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|by Ramendra Kumar|
The Geetanjali Express lurched to a halt. Venkat got up with a jerk and looked out of the window of the three tier compartment. The all too familiar cacophony, common to any railway station, anywhere in the country, greeted him: “Chai, garam chai’, ‘taaza kela’, ‘fresh bread-omlette’, ‘paper, daily paper’, ‘T.T. Saab just one berth, I’ll give you extra’, ‘coolie, coolie, come this way quick....” The sights, sounds and smells were all so familiar.
Venkat had got his favorite berth - a side berth and that too a lower one. He had started exactly twenty four hours ago from Mumbai. It would take him another eight to nine hours to reach his destination - Howrah. He had appeared for his ninth class exam and was going to spend his holidays with his sister and brother - in- law in Calcutta. This was his first visit and he was quite excited about spending two weeks in the ‘City of Joy’.
“What is your berth number?”
Venkat was woken from his reverie by a gruff voice. He looked up. A short, balding
The man turned to the woman who was standing behind him.
“They have given you upper berth. You can request the young fellow to shift
The woman sat on the berth opposite him and the man soon left after issuing some last minute instructions.
“I am going to Kharagpur. To my elder daughter’s house. She was married two years ago and this is my first visit. We stay in Rourkela. The man who spoke to you is my husband. He owns a grocer’s shop - Pankaj Store.”
Venkat was cursing his luck. The last twenty four hours had been quite comfortable. The upper berth had been allotted to a young man. The minute the train had left Mumbai station he had gone up and disappeared from sight. The lower berth had been left at Venkat’s disposal and he had had a great time, lazing around, reading a Sidney Sheldon or simply looking out of the window at the countryside whizzing past him. But now this privacy had been destroyed. The woman sitting opposite him looked a compulsive talker and he had the feeling she wouldn’t leave him alone. At the same time he didn’t’ want to shift up since it would be quite hot and stuffy.
"Here take some tea,” the woman was now offering him tea in a glass.
Venkat got up a bit reluctantly and removing his tooth brush and paste from his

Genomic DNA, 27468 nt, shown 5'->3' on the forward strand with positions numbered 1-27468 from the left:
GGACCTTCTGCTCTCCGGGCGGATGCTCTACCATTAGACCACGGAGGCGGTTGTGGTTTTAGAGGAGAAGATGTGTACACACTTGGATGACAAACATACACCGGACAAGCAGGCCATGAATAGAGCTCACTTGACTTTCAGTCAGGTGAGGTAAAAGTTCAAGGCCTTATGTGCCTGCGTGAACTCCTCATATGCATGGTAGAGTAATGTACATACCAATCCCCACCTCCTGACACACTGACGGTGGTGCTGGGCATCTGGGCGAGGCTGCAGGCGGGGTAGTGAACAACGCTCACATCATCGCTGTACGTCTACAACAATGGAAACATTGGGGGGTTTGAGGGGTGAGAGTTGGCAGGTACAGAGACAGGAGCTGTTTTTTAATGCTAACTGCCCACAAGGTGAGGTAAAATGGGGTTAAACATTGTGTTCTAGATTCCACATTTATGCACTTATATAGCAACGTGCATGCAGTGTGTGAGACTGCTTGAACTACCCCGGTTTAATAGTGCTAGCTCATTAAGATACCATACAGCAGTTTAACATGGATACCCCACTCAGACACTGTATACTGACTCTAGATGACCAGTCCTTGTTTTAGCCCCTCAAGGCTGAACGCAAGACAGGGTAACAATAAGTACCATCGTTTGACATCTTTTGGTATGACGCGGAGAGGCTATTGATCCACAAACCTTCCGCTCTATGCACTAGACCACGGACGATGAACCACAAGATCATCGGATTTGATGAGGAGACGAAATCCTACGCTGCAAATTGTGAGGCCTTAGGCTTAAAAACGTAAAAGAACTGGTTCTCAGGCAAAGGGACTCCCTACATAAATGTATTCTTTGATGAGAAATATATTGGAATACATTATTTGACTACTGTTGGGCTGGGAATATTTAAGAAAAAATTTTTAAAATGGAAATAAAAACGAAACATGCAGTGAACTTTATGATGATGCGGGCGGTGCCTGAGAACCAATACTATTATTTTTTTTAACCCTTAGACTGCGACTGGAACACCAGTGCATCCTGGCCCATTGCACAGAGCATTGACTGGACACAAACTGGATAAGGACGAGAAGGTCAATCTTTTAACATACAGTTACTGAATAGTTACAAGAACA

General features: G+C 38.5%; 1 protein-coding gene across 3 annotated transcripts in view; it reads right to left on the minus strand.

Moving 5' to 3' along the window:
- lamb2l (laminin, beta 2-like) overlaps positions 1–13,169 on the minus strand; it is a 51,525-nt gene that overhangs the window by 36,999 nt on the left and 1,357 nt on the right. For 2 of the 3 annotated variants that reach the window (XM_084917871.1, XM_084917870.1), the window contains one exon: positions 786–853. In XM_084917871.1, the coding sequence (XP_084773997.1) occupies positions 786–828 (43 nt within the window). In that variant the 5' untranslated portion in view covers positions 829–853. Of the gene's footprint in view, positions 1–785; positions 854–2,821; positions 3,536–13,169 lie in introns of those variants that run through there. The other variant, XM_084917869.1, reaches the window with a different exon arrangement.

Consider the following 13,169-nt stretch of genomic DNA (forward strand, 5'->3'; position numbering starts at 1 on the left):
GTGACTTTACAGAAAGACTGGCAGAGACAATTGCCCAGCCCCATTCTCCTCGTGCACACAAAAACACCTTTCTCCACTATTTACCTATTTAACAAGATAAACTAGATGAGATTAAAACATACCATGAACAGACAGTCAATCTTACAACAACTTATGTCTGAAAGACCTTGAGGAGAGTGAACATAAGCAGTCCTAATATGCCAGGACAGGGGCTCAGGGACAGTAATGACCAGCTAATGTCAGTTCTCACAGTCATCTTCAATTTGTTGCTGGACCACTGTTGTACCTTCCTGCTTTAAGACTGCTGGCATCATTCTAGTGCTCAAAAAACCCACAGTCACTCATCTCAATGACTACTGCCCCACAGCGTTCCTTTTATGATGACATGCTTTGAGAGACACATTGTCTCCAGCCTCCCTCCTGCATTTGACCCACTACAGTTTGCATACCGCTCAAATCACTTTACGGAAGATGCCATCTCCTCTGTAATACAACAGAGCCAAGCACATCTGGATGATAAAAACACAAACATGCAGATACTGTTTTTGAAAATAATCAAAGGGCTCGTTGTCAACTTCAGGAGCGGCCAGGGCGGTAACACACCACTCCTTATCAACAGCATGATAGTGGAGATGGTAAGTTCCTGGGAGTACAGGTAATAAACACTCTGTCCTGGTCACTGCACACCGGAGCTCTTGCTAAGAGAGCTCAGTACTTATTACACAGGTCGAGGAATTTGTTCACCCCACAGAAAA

en minutes later when he returned the lady handed him a plate in which there
“Thanks. They are delicious.”
“Those days we were staying in Nagpur. The anti reservation agitation was taking place all over the country. However, Nagpur had till then remained peaceful. That fateful day college students took out a procession protesting against the reservation policy. It was a peaceful procession when suddenly things went out of control. Buses were burnt, shops damaged and even a police station was attacked. The police resorted to lathi charge and then firing. My poor son who was returning home on his cycle totally unaware of the situation was caught in the cross fire. A single bullet fired from the gun of some sightless and heartless policeman went through his heart. He died on the spot.” Tears were flowing down her cheeks and she made no attempt to wipe them.
Venkat felt really sad for her. He wanted to say something but didn’t know what
A little while later she asked him, “What is your name beta?”
Venkat looked at her, a trifle surprised. He had seen her husband. He could hardly be called good looking by any stretch of imagination. The woman too was quite odd to look at. She had small eyes, a flat, rather broad nose and buck teeth. It was hard to imagine their son being anything but ordinary looking. And yet she was saying that Venkat reminded her of him. Though Venkat was not an immodest young man, he was aware he was good looking. Tall, he was already five nine, fair, with thick curly hair, a sharp nose, bright eyes and an athletic body, he was considered handsome by most of his friends.
“Do you have a photograph of his?” Venkat asked, his curiosity getting the better of his reticence.
It was then that he remembered a Telugu saying ‘Even a baby crow, to its mother,
It was not physical beauty but a mother’s love and adoration for her dead son that had transformed him from an ugly duckling into a glorious swan - atleast in her eyes.
At Kharagpur, before getting down, the woman asked him, “Can you give me a photo of yours? “
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